Keywords: Cellulose model films, carboxymethyl cellulose, trimethylsilyl cellulose, microarrays, quartz crystal microbalance, carbodiimide coupling, aminofluorescein, DNA
Published: 28.11.2012; Views: 1881; Downloads: 127
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Topochemical modification of cotton fibres with carboxymethyl cellulose
Lidija Fras Zemljič, Peer Stenius, Janne Laine, Karin Stana-Kleinschek, 2008, original scientific article

Abstract: The research reported in this paper demonstrates that the capacity of cotton fibres to adsorb cationic surfactants as well as the rate of the adsorption process can be increased by adsorbing carboxymethyl cellulose (CMC) onto the fibre surfaces; in addition, the adsorption can be restricted to the fibre surface. CMC was deposited by means of adsorption from an aqueous solution. The adsorption of N-cetylpyridinium chloride (CPC) from an aqueous solution onto the CMC-modified fibres was measured using UVspectrometric determination of the surfactant concentration in the solution. Adsorption onto the cotton fibres was studied in a weakly basic environment (pH 8.5) where cotton fibres are negatively charged and the CPC ion is positively charged. Modification of the fibres by adsorption of CMC introduces new carboxyl groups onto the fibre surfaces, thereby increasing the adsorption capacity of the fibres for CPC. The initial rate of adsorption of CPC increased proportionally with the amountof charge; however, this rate slowed down at high degrees of coverage onfibres with a high charge. The adsorption of cationic surfactant to the anionic surface groups was stoichiometric, with no indication of multilayer oradmicelle formation. It was evident that the acidic group content of the fibres was the primary factor determining cationic surfactant adsorption to these fibres.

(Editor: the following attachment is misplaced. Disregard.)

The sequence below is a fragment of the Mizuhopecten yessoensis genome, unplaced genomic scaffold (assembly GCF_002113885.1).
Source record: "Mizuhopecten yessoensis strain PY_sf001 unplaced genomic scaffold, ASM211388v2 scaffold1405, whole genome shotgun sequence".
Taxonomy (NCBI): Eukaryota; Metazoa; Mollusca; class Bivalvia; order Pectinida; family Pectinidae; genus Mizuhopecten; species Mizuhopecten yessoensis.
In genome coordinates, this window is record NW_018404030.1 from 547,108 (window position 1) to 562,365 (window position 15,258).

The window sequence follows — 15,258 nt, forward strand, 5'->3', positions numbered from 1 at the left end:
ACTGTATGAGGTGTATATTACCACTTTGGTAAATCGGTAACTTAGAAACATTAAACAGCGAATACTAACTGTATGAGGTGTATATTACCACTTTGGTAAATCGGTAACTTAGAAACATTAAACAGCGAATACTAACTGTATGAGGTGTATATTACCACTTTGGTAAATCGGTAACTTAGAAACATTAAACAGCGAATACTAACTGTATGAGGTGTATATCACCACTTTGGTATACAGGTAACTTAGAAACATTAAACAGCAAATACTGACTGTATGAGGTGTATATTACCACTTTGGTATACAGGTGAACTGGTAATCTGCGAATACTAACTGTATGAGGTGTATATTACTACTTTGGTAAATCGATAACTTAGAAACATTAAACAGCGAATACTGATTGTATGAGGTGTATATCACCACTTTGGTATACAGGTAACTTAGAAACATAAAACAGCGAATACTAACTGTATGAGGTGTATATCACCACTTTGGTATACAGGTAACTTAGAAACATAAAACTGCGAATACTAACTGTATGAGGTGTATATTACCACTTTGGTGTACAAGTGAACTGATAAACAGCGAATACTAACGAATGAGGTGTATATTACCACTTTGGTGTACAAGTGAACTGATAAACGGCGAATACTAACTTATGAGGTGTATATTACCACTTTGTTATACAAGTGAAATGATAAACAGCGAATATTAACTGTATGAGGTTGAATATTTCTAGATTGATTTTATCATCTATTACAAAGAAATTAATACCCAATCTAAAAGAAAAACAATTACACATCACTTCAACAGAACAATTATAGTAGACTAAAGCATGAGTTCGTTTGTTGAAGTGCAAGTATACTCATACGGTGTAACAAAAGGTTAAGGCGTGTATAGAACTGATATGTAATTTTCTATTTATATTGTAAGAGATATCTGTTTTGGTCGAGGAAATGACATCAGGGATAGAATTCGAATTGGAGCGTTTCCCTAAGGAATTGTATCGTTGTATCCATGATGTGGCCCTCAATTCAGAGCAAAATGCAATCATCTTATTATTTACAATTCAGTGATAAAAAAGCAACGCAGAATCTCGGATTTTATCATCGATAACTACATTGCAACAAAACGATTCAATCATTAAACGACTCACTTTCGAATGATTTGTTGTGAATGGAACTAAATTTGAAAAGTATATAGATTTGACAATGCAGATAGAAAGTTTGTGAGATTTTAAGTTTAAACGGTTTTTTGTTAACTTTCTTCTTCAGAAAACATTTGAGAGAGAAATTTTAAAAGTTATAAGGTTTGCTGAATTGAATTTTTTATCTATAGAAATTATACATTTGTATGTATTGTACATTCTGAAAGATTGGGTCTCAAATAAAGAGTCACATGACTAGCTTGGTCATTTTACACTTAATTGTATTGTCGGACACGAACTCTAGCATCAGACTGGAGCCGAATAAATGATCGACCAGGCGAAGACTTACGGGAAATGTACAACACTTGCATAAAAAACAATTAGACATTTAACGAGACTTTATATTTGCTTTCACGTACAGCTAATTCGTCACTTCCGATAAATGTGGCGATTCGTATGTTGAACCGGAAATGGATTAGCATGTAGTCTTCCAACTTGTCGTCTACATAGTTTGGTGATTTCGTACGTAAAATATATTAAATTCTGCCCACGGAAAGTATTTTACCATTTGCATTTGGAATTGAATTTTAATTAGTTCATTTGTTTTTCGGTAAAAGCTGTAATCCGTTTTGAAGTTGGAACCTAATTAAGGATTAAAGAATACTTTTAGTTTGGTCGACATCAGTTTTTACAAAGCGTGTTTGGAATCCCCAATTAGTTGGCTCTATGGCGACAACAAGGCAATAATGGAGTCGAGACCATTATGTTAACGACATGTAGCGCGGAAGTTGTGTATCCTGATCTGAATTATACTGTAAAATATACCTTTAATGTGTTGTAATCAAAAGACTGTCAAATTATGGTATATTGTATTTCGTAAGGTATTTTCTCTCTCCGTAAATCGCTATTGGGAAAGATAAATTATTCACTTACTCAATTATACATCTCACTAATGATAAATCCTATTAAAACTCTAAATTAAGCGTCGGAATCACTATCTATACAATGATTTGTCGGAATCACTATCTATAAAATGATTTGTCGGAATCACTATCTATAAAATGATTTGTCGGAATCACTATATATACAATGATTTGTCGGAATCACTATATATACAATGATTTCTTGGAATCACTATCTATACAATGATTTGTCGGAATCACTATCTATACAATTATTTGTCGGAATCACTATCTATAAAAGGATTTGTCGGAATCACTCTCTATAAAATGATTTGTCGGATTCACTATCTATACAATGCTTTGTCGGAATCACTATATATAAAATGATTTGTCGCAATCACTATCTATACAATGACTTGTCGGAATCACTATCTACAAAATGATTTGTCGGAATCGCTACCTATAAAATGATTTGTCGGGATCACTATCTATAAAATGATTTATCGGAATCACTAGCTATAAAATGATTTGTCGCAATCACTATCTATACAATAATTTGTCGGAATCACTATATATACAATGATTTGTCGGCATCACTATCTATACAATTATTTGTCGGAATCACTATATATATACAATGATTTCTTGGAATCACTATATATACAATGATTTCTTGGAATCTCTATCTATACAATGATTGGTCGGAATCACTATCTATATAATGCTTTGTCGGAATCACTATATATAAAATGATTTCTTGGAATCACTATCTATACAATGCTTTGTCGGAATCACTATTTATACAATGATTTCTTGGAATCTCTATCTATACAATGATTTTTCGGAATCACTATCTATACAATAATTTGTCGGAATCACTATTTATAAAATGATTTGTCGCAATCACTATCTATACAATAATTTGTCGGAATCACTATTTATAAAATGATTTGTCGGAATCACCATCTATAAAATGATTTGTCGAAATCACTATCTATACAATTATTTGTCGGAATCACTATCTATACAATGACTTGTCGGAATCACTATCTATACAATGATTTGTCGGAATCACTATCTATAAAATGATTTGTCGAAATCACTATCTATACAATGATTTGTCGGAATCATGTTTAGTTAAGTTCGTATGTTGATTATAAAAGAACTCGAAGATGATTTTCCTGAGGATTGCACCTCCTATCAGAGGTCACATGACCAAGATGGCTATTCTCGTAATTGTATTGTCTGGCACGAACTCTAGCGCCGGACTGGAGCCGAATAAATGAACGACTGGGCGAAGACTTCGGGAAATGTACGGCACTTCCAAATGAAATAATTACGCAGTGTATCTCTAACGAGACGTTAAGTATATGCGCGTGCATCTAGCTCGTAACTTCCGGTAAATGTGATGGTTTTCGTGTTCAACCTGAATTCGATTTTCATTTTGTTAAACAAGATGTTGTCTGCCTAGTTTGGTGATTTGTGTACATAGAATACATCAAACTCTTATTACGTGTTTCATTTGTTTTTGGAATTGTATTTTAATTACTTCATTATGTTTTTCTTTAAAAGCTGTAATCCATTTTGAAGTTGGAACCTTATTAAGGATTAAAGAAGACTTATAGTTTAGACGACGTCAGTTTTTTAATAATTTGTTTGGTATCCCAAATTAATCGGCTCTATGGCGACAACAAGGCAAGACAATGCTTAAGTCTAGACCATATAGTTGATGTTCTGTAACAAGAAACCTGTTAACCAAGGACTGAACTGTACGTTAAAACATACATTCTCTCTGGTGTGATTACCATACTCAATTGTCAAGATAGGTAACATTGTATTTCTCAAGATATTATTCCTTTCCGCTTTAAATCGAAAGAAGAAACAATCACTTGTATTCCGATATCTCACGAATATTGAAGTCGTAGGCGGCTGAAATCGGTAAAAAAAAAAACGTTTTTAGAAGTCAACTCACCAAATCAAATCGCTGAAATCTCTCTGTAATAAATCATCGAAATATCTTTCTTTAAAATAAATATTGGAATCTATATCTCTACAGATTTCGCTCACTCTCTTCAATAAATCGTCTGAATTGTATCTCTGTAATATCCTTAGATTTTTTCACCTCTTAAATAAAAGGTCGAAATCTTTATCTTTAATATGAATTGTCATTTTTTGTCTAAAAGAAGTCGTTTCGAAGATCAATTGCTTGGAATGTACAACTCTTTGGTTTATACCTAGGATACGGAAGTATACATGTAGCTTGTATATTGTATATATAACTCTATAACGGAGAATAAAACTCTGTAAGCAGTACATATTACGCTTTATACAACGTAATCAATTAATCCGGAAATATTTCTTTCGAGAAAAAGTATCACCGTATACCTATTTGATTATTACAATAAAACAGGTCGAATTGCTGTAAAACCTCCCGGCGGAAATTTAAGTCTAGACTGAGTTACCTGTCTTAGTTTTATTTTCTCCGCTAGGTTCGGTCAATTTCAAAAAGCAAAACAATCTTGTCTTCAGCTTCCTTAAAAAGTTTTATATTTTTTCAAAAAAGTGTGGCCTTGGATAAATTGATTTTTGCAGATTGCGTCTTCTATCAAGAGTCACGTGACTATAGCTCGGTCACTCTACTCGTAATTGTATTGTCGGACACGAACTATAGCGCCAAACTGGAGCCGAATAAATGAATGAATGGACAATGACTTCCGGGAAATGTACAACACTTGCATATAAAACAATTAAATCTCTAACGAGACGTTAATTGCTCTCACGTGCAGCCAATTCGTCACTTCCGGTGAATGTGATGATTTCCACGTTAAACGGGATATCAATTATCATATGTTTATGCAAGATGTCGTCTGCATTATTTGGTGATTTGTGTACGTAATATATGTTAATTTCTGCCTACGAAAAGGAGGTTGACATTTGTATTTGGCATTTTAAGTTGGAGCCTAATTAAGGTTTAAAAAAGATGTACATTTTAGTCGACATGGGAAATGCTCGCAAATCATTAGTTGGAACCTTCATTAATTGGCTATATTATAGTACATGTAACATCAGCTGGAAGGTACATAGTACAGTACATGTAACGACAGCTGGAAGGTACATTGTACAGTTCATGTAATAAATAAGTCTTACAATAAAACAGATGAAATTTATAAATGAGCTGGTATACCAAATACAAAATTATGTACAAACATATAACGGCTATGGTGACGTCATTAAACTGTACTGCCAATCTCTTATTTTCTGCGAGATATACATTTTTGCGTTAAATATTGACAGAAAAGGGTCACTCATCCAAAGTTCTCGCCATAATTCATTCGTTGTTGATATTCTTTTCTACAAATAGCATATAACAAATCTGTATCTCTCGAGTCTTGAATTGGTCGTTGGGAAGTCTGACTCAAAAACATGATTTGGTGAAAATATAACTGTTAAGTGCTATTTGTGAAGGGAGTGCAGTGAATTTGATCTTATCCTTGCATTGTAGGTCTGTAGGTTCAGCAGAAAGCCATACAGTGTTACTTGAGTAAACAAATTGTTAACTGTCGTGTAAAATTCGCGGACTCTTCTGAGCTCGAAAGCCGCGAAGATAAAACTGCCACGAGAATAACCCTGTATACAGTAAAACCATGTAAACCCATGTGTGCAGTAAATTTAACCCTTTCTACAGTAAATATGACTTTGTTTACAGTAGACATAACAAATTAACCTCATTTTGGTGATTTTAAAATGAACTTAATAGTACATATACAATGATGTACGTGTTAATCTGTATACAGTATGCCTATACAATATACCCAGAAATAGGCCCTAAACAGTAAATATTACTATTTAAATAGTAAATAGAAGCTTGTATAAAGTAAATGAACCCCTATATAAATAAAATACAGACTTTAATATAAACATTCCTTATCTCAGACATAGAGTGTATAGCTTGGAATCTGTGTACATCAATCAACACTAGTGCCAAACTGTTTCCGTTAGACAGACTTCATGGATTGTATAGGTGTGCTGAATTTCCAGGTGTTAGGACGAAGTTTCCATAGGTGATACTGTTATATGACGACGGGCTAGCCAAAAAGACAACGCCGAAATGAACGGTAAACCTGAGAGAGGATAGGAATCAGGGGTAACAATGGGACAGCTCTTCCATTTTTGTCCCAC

Keywords: textile fibres, cotton fibres, modification, carboxymethyl cellulose, acid groups, charge increase, conductiometric titration, phenol-sulphuric acid test, practical applications
Published: 01.06.2012; Views: 1290; Downloads: 84